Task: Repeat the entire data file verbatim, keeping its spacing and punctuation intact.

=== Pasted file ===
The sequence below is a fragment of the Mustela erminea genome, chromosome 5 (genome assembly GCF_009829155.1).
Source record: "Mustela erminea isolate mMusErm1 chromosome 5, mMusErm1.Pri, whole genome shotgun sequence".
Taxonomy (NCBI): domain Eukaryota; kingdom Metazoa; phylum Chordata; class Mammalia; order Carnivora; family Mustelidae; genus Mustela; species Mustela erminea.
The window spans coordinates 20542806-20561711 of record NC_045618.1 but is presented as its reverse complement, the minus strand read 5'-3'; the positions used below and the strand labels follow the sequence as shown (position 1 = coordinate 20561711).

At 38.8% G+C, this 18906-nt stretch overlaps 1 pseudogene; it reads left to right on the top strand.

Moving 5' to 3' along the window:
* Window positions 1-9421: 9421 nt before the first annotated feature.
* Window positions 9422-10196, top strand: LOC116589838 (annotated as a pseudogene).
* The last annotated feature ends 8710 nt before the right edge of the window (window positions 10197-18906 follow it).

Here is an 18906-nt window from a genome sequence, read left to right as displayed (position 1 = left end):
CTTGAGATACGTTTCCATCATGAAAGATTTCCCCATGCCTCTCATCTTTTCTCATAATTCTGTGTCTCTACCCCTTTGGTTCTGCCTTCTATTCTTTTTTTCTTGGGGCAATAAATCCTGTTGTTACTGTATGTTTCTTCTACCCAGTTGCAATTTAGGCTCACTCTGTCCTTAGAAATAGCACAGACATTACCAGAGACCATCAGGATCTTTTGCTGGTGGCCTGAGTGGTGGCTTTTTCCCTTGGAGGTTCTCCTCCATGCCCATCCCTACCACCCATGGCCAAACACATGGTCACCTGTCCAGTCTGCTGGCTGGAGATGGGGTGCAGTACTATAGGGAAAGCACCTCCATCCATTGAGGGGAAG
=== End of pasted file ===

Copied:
The sequence below is a fragment of the Mustela erminea genome, chromosome 5 (genome assembly GCF_009829155.1).
Source record: "Mustela erminea isolate mMusErm1 chromosome 5, mMusErm1.Pri, whole genome shotgun sequence".
Taxonomy (NCBI): domain Eukaryota; kingdom Metazoa; phylum Chordata; class Mammalia; order Carnivora; family Mustelidae; genus Mustela; species Mustela erminea.
The window spans coordinates 20542806-20561711 of record NC_045618.1 but is presented as its reverse complement, the minus strand read 5'-3'; the positions used below and the strand labels follow the sequence as shown (position 1 = coordinate 20561711).

At 38.8% G+C, this 18906-nt stretch overlaps 1 pseudogene; it reads left to right on the top strand.

Moving 5' to 3' along the window:
* Window positions 1-9421: 9421 nt before the first annotated feature.
* Window positions 9422-10196, top strand: LOC116589838 (annotated as a pseudogene).
* The last annotated feature ends 8710 nt before the right edge of the window (window positions 10197-18906 follow it).

Here is an 18906-nt window from a genome sequence, read left to right as displayed (position 1 = left end):
CTTGAGATACGTTTCCATCATGAAAGATTTCCCCATGCCTCTCATCTTTTCTCATAATTCTGTGTCTCTACCCCTTTGGTTCTGCCTTCTATTCTTTTTTTCTTGGGGCAATAAATCCTGTTGTTACTGTATGTTTCTTCTACCCAGTTGCAATTTAGGCTCACTCTGTCCTTAGAAATAGCACAGACATTACCAGAGACCATCAGGATCTTTTGCTGGTGGCCTGAGTGGTGGCTTTTTCCCTTGGAGGTTCTCCTCCATGCCCATCCCTACCACCCATGGCCAAACACATGGTCACCTGTCCAGTCTGCTGGCTGGAGATGGGGTGCAGTACTATAGGGAAAGCACCTCCATCCATTGAGGGGAAG